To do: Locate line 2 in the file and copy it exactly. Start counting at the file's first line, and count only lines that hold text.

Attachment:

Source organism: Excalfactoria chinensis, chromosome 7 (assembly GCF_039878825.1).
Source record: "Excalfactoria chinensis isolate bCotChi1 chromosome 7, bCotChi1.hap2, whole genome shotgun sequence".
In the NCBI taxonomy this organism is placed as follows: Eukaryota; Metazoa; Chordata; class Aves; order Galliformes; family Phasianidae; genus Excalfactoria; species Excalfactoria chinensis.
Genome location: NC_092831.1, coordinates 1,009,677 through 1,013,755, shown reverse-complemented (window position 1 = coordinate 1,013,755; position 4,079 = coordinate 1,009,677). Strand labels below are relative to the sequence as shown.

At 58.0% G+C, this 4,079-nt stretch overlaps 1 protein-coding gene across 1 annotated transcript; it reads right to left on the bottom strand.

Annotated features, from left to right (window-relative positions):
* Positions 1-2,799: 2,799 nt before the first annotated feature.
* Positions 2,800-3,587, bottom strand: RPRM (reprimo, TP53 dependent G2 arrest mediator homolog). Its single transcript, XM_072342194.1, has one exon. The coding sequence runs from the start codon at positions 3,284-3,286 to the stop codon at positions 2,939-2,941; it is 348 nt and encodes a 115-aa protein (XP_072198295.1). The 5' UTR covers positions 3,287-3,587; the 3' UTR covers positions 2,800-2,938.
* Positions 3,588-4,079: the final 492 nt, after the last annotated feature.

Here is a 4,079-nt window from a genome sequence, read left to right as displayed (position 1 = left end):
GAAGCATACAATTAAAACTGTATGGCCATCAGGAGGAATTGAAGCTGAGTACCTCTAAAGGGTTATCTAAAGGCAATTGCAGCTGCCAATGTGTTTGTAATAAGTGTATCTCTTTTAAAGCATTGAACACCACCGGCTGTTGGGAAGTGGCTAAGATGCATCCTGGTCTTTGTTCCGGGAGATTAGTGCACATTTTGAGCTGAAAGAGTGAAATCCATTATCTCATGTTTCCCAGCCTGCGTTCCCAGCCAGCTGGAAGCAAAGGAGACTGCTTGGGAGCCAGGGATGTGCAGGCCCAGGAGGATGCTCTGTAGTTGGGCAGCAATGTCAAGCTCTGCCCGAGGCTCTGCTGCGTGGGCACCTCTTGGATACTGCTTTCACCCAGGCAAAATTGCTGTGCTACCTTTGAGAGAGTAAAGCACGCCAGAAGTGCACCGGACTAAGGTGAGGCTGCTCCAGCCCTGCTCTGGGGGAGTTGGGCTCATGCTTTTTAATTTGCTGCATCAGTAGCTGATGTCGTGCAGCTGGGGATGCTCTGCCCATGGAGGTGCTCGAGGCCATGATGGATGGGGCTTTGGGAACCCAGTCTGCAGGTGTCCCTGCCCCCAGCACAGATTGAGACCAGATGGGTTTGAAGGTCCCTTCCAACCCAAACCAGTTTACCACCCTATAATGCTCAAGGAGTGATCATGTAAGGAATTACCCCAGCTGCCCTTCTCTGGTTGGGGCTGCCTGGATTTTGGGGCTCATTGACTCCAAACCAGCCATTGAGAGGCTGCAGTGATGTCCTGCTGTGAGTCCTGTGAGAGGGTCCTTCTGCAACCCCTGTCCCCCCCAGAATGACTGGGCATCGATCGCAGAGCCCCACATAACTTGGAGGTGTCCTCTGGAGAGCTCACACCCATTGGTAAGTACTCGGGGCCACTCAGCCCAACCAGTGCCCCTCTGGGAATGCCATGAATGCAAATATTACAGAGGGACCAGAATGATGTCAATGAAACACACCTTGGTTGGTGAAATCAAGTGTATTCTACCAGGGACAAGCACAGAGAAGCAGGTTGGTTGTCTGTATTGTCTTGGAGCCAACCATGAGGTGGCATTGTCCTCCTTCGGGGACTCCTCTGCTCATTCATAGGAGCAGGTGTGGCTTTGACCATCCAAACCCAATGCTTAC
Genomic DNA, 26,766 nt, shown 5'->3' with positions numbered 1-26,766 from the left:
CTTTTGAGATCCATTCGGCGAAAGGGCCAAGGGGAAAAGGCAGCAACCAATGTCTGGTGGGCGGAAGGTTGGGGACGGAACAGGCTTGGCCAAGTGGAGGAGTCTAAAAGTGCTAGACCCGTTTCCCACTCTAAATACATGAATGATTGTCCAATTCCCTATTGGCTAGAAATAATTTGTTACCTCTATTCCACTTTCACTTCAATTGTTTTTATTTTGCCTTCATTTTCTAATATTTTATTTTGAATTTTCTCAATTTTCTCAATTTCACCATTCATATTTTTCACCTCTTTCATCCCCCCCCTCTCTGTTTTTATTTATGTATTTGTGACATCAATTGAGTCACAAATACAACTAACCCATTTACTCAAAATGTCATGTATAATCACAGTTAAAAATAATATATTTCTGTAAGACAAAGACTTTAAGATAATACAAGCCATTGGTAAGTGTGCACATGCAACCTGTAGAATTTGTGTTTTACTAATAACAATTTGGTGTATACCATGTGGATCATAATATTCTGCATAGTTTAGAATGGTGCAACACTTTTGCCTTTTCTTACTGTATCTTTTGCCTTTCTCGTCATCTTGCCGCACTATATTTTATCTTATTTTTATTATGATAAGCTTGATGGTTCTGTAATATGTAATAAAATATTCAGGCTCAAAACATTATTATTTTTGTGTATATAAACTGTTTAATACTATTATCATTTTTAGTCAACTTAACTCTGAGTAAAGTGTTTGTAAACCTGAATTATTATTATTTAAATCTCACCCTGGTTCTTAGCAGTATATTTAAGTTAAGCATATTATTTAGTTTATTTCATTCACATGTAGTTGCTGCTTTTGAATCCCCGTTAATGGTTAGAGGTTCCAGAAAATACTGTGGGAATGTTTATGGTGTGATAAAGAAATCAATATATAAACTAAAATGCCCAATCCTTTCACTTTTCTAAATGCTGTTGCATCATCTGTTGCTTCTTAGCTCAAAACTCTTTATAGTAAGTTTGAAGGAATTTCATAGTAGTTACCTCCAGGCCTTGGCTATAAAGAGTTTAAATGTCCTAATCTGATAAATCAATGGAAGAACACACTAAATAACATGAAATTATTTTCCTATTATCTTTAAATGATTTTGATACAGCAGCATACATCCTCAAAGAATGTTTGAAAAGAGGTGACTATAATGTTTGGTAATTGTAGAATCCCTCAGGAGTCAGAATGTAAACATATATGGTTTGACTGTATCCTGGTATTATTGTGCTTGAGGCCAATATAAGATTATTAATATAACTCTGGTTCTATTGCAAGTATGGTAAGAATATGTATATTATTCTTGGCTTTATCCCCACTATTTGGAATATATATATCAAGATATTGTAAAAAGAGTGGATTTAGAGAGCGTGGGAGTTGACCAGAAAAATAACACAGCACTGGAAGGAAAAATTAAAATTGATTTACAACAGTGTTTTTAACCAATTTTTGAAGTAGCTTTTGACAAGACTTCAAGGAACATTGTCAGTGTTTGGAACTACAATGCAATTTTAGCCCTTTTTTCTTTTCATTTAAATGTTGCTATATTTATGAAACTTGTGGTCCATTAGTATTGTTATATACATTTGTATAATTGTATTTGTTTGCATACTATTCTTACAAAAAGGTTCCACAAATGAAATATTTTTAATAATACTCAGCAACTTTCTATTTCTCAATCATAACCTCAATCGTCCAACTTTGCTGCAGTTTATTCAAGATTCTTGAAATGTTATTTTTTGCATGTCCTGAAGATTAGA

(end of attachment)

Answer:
Source record: "Excalfactoria chinensis isolate bCotChi1 chromosome 7, bCotChi1.hap2, whole genome shotgun sequence".